Heir to the Glimmering World
Cynthia Ozick
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Heir to the Glimmering World
Cynthia Ozick
336 pages
September 2005
rated 3 of 5 possible stars

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No one knows the power of words better than a writer, and Cynthia Ozick is no exception. Her novel Heir to the Glimmering World is all about that power. Heir's heroine, Rose, is an orphan who lives with a distant relative after her father’s death. When the relative takes up with a radical (with the taken name of Ninel, in honor of Lenin), Rose is cast out of the house and takes a position with a family of German refugees. Her somewhat vague position is as assistant to the family’s patriarch, Professor Mitwisser, a staunch academic researcher who employs Rose to type his findings on bizarre, arcane topics.

The rest of the family includes his wife, a research scientist who has seemingly gone insane, four young children (including three rowdy boys) and his teenaged daughter, Anneliese. The entire family is under the mysterious thumb of a man named James A’Bair, the son of a famous author who was the inspiration for his father’s “Bear Boy” books. Bitter at being forced into a ridiculous celebrity, James wreaks havoc, and Rose has to sort out exactly what’s going on.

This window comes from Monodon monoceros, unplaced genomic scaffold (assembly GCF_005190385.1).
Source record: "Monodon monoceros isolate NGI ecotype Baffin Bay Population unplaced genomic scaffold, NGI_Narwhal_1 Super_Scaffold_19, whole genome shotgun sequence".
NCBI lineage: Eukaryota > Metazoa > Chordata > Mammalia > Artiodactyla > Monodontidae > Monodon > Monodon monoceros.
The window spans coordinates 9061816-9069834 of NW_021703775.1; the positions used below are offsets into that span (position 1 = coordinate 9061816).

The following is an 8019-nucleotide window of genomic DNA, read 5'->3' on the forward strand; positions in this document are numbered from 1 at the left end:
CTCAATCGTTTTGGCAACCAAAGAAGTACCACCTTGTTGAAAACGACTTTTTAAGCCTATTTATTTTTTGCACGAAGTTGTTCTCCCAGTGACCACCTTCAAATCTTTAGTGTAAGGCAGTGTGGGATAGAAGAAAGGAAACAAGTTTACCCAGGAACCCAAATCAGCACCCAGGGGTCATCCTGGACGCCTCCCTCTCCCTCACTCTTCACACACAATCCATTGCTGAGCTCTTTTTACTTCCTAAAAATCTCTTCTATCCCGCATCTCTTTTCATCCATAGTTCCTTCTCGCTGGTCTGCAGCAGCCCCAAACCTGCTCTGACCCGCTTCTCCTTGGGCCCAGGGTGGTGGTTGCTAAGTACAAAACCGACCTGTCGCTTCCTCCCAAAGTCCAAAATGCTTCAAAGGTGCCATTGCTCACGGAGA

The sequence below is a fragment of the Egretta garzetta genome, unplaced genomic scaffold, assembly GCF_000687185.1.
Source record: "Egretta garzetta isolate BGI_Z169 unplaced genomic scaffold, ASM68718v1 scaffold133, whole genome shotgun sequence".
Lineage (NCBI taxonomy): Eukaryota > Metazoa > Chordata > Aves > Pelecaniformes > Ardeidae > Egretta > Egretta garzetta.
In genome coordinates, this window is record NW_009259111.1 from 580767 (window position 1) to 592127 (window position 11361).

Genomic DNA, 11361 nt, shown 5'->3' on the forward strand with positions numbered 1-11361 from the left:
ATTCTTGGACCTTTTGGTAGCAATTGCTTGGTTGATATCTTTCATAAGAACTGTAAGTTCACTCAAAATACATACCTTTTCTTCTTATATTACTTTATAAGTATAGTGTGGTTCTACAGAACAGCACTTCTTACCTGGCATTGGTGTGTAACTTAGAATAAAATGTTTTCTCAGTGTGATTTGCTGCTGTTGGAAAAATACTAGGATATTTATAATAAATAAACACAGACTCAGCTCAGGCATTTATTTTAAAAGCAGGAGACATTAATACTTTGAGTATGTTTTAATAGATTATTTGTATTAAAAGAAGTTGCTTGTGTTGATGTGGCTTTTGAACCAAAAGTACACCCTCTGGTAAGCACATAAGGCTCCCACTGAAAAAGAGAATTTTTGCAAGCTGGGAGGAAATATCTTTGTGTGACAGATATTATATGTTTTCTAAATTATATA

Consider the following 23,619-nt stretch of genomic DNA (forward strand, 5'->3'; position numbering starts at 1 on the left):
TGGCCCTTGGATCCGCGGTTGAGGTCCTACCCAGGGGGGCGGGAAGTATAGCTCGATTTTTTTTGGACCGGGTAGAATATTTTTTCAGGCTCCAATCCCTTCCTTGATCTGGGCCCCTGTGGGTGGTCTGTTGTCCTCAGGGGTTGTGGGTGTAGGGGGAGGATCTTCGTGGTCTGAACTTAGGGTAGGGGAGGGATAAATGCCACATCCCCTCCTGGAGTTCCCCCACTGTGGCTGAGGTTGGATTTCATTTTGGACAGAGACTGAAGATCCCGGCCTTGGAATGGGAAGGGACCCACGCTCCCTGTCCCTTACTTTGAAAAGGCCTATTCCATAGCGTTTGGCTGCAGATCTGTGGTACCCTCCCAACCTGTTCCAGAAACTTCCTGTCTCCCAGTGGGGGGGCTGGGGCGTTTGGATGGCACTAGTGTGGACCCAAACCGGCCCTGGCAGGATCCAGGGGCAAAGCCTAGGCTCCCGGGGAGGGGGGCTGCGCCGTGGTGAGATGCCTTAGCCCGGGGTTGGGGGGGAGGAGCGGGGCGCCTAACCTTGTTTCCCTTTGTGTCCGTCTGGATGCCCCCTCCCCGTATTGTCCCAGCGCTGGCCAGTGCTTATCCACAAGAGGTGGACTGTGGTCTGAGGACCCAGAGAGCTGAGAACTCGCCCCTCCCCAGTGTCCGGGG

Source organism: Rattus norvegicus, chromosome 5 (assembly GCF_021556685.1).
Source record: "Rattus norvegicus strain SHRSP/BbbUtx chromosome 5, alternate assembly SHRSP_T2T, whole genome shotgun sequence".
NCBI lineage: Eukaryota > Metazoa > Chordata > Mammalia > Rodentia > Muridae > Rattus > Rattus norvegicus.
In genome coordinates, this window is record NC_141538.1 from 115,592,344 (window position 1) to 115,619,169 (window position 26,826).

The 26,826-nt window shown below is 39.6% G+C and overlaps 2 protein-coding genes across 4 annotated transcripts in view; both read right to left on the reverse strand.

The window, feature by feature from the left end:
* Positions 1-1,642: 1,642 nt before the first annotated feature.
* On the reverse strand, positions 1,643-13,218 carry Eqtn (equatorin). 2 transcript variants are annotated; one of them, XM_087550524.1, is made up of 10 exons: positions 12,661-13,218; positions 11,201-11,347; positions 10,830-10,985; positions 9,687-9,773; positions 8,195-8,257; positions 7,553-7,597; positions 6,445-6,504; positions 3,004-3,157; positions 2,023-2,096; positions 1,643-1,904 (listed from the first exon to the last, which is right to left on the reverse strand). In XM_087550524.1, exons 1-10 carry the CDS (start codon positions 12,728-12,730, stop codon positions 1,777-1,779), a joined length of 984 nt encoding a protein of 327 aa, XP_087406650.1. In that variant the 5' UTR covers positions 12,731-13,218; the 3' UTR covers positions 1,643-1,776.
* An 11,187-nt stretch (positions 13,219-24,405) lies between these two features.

The story is a little too convoluted to be deeply engaging, but what is fascinating are Ozick’s meditations on the power of the pen. Words and books are a focus of nearly every character. Rose attempts to use Jane Austen’s Sense and Sensibility to teach Mrs. Mitwisser English, only to have her tear apart the book in a fit. James obsesses over his father’s books. Mitwisser obsesses over his research. And, to top it all off, a typewriter and a beat up old copy of a “Bear Boy” book are practically supporting characters. These people are wrapped up in the written word, and it can lead to both doom and salvation.

When Ozick focuses on her somewhat closed off characters, the book feels chilly. But when she focuses on their true sources of love and hate – words – Heir glimmers.

Originally published on Curled Up With A Good Book at www.curledup.com. © Amanda Cuda, 2004

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